A new degree programme at the School of Computing Sciences at the University of East Anglia (UEA) is intended to encourage more people from a wide range of backgrounds to consider careers in the tech industry, including the developing sector in Norfolk.
The new BSc in Computing and Creative Technologies (BSc Computing and Creative Technologies with a Year in Industry - UEA) will explore how computing science is underpinning the revolutions taking place in the digital film, high-end television and games industries. The line between films and games are blurring through the use of modern digital games technologies to develop real time sets on shows such as The Mandalorian. Augmented Reality (AR) and Virtual Reality (VR) are emerging technologies that are increasingly being used to deliver better entertainment experiences as well as product development and advertising.
The city of Norwich has a large number of software development companies for website and apps, and now has a small but expanding film and games sector, with companies such as FXhome. With the growth of the Norwich Games Festival which sees over 50,000 people attend each year, this is a great location for students to connect and network with local and national companies as well as local independent developers who are showcasing their work.
Tim Robinson, Chief Operating Officer at TechEast commented: “The East of England is home to a burgeoning creative industries cluster. AR and VR are increasingly being deployed in a wide range of industries from energy and healthcare to manufacturing and automotive. UEA’s timely new BSc in Computing and Creative Technologies will provide an important pipeline of talent to feed UK industry.”
Traditionally fewer females have taken up careers in the sector but this is changing and one of the lecturers on the course is Dr Sarah Taylor, who previously worked at Disney Research on techniques for automatically animating faces from speech. She returned to UEA to establish the Digital Humans Group, and in 2018 achieved an EPSRC UKRI Innovation Fellowship to link her research with industry.”
Dr Sarah Taylor said; “As we emerge from the pandemic the digital sector can further flourish and I would encourage more women to think about the career opportunities the sector offers and how gaining the right mix of skills and knowledge can open up all sorts of exciting possibilities for the future.”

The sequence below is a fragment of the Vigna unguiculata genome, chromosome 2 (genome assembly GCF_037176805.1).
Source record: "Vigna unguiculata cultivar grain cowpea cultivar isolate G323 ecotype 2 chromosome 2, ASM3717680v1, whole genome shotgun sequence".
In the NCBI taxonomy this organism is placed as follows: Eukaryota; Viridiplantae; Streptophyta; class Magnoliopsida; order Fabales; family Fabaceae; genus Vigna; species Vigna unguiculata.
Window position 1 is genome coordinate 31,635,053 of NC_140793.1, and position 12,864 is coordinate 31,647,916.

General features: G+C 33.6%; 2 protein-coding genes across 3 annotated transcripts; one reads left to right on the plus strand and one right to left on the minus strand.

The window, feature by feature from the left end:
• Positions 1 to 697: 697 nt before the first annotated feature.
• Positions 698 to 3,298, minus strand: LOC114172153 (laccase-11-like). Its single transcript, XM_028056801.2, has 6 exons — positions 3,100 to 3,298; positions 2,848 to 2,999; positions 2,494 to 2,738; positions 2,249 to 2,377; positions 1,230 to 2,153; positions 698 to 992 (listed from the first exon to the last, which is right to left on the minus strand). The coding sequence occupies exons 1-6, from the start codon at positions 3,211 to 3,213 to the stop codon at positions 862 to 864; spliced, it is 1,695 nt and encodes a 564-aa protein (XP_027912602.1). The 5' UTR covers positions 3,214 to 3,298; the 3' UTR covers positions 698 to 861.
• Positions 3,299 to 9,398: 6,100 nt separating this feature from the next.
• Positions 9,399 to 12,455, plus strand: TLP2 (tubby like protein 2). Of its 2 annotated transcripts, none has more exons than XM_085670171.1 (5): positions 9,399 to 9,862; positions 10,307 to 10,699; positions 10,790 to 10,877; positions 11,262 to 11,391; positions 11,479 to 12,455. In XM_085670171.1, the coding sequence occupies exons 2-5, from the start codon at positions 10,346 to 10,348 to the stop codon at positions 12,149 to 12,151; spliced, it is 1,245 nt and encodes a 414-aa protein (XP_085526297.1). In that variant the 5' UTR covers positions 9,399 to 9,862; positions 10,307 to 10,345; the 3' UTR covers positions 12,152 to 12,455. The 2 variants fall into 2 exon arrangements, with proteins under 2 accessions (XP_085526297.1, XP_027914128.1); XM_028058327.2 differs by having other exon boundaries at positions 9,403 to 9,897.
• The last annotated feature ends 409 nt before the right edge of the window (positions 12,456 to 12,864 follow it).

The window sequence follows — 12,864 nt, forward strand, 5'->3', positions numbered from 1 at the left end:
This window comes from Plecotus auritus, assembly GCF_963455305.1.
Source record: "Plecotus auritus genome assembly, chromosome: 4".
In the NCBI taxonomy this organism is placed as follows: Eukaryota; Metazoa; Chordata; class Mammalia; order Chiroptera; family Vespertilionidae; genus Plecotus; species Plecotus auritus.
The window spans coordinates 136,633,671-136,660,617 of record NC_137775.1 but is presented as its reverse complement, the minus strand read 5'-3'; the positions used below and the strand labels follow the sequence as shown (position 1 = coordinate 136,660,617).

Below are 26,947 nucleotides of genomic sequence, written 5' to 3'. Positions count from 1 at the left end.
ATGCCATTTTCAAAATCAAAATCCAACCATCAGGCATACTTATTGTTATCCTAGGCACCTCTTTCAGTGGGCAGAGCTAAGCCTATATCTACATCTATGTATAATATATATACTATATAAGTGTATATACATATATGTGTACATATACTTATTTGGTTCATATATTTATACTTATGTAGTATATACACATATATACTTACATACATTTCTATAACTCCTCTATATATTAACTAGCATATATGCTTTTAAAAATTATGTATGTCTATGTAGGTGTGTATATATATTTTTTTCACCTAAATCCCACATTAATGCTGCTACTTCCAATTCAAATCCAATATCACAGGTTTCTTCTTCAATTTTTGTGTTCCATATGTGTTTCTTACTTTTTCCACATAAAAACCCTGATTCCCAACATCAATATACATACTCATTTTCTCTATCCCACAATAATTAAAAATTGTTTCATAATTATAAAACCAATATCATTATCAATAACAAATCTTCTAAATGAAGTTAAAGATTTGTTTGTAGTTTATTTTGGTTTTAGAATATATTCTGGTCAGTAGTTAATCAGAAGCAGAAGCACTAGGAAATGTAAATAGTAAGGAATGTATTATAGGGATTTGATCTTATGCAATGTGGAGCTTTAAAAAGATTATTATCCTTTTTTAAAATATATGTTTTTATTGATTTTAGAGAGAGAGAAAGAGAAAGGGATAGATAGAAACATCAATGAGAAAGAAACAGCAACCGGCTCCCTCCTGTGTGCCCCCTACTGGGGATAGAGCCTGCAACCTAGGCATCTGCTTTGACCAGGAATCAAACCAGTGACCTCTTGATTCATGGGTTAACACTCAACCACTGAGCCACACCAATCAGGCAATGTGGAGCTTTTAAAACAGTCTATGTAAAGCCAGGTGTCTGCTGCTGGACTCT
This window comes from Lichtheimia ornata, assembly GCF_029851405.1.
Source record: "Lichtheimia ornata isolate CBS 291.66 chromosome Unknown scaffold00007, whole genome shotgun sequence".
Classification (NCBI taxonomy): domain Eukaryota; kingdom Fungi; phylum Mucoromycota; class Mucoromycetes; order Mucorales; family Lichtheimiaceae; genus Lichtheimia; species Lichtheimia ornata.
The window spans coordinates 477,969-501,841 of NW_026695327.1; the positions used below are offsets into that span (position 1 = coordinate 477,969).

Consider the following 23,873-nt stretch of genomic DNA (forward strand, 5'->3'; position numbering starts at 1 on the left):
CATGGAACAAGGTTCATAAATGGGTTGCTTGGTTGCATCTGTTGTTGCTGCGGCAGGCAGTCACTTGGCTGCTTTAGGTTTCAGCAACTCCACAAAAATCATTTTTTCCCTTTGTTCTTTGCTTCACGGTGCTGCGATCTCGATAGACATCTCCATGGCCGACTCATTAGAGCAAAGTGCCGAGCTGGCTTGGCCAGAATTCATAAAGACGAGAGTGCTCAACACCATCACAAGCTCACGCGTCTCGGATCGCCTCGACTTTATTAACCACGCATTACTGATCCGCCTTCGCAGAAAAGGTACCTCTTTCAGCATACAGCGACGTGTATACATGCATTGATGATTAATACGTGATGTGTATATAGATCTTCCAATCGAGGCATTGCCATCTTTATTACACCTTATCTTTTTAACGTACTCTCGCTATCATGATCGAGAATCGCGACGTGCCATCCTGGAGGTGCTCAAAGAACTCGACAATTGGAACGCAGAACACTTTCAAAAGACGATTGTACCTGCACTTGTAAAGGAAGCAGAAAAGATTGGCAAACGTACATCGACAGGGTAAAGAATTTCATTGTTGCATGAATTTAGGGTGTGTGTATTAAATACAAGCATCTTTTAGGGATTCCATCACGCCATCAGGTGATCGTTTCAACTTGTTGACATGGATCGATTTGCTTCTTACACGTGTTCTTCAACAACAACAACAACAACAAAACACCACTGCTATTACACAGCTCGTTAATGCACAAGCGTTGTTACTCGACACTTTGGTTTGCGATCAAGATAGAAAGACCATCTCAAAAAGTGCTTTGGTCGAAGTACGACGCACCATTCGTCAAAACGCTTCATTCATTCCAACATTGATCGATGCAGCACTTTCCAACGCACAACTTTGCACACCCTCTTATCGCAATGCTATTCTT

Course Director, Dr Aaron Bostrom, has a record of working in the Games industry and developing courses blending computing science and digital creation. Within UEA’s School of Computer Sciences teaching and research staff have a history of working on cutting edge technology with Disney, Apple, and Oculus and with strong connections to Epic Games in the USA.
Professor Gerard Parr, Head of School of Computing Sciences, commented: “Here at UEA we have a history of research in computer graphics, computer vision and machine learning. These research areas are revolutionising the way the screen sector is working, transforming the workflows of artists and digital creators. With the wealth of experience, industrial links and the ongoing activities in the various research groups in the School, students will have a wealth of opportunities and expertise to guide them to exciting careers in this growing sector.”
The UK’s Creative Industries contribute almost £13million to the UK every hour (pre-pandemic). The government reports that in 2019 the creative industries sector which includes, the screen sectors (high end TV, film and games), digital advertising and marketing contributed £115.9bn to the UK economy accounting for 5.9% of the UK’s total GVA (gross-value added). The creative industries have been growing four times faster than the UK economy since 2011. As the screen sector continues to grow and recovers from the pandemic, highly skilled graduates with a blend of creative and technical skills will be a highly sought-after asset.